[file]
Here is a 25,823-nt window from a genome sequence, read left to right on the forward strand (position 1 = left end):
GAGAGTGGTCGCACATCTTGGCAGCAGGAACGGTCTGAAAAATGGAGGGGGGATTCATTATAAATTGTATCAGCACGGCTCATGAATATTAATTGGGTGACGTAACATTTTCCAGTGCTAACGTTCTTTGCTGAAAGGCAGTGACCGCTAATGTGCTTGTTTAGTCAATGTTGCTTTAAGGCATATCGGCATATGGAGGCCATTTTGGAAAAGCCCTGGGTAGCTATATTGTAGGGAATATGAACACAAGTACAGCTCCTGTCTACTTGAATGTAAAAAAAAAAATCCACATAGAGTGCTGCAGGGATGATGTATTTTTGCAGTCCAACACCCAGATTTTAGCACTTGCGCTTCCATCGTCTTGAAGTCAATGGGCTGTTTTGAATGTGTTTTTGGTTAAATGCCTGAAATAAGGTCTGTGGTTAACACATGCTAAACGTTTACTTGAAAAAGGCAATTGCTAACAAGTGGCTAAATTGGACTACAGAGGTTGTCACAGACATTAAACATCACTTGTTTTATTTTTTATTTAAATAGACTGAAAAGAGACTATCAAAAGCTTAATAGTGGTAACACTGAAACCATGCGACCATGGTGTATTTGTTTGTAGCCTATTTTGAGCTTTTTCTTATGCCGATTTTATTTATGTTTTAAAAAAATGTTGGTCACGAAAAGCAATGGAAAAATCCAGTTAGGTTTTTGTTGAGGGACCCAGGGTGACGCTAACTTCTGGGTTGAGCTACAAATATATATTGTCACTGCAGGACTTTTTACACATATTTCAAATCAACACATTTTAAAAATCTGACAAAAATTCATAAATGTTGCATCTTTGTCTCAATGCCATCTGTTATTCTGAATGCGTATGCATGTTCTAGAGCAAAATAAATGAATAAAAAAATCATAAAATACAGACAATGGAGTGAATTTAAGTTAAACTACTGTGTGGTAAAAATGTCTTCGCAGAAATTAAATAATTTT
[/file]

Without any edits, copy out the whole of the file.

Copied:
Here is a 25,823-nt window from a genome sequence, read left to right on the forward strand (position 1 = left end):
GAGAGTGGTCGCACATCTTGGCAGCAGGAACGGTCTGAAAAATGGAGGGGGGATTCATTATAAATTGTATCAGCACGGCTCATGAATATTAATTGGGTGACGTAACATTTTCCAGTGCTAACGTTCTTTGCTGAAAGGCAGTGACCGCTAATGTGCTTGTTTAGTCAATGTTGCTTTAAGGCATATCGGCATATGGAGGCCATTTTGGAAAAGCCCTGGGTAGCTATATTGTAGGGAATATGAACACAAGTACAGCTCCTGTCTACTTGAATGTAAAAAAAAAAATCCACATAGAGTGCTGCAGGGATGATGTATTTTTGCAGTCCAACACCCAGATTTTAGCACTTGCGCTTCCATCGTCTTGAAGTCAATGGGCTGTTTTGAATGTGTTTTTGGTTAAATGCCTGAAATAAGGTCTGTGGTTAACACATGCTAAACGTTTACTTGAAAAAGGCAATTGCTAACAAGTGGCTAAATTGGACTACAGAGGTTGTCACAGACATTAAACATCACTTGTTTTATTTTTTATTTAAATAGACTGAAAAGAGACTATCAAAAGCTTAATAGTGGTAACACTGAAACCATGCGACCATGGTGTATTTGTTTGTAGCCTATTTTGAGCTTTTTCTTATGCCGATTTTATTTATGTTTTAAAAAAATGTTGGTCACGAAAAGCAATGGAAAAATCCAGTTAGGTTTTTGTTGAGGGACCCAGGGTGACGCTAACTTCTGGGTTGAGCTACAAATATATATTGTCACTGCAGGACTTTTTACACATATTTCAAATCAACACATTTTAAAAATCTGACAAAAATTCATAAATGTTGCATCTTTGTCTCAATGCCATCTGTTATTCTGAATGCGTATGCATGTTCTAGAGCAAAATAAATGAATAAAAAAATCATAAAATACAGACAATGGAGTGAATTTAAGTTAAACTACTGTGTGGTAAAAATGTCTTCGCAGAAATTAAATAATTTT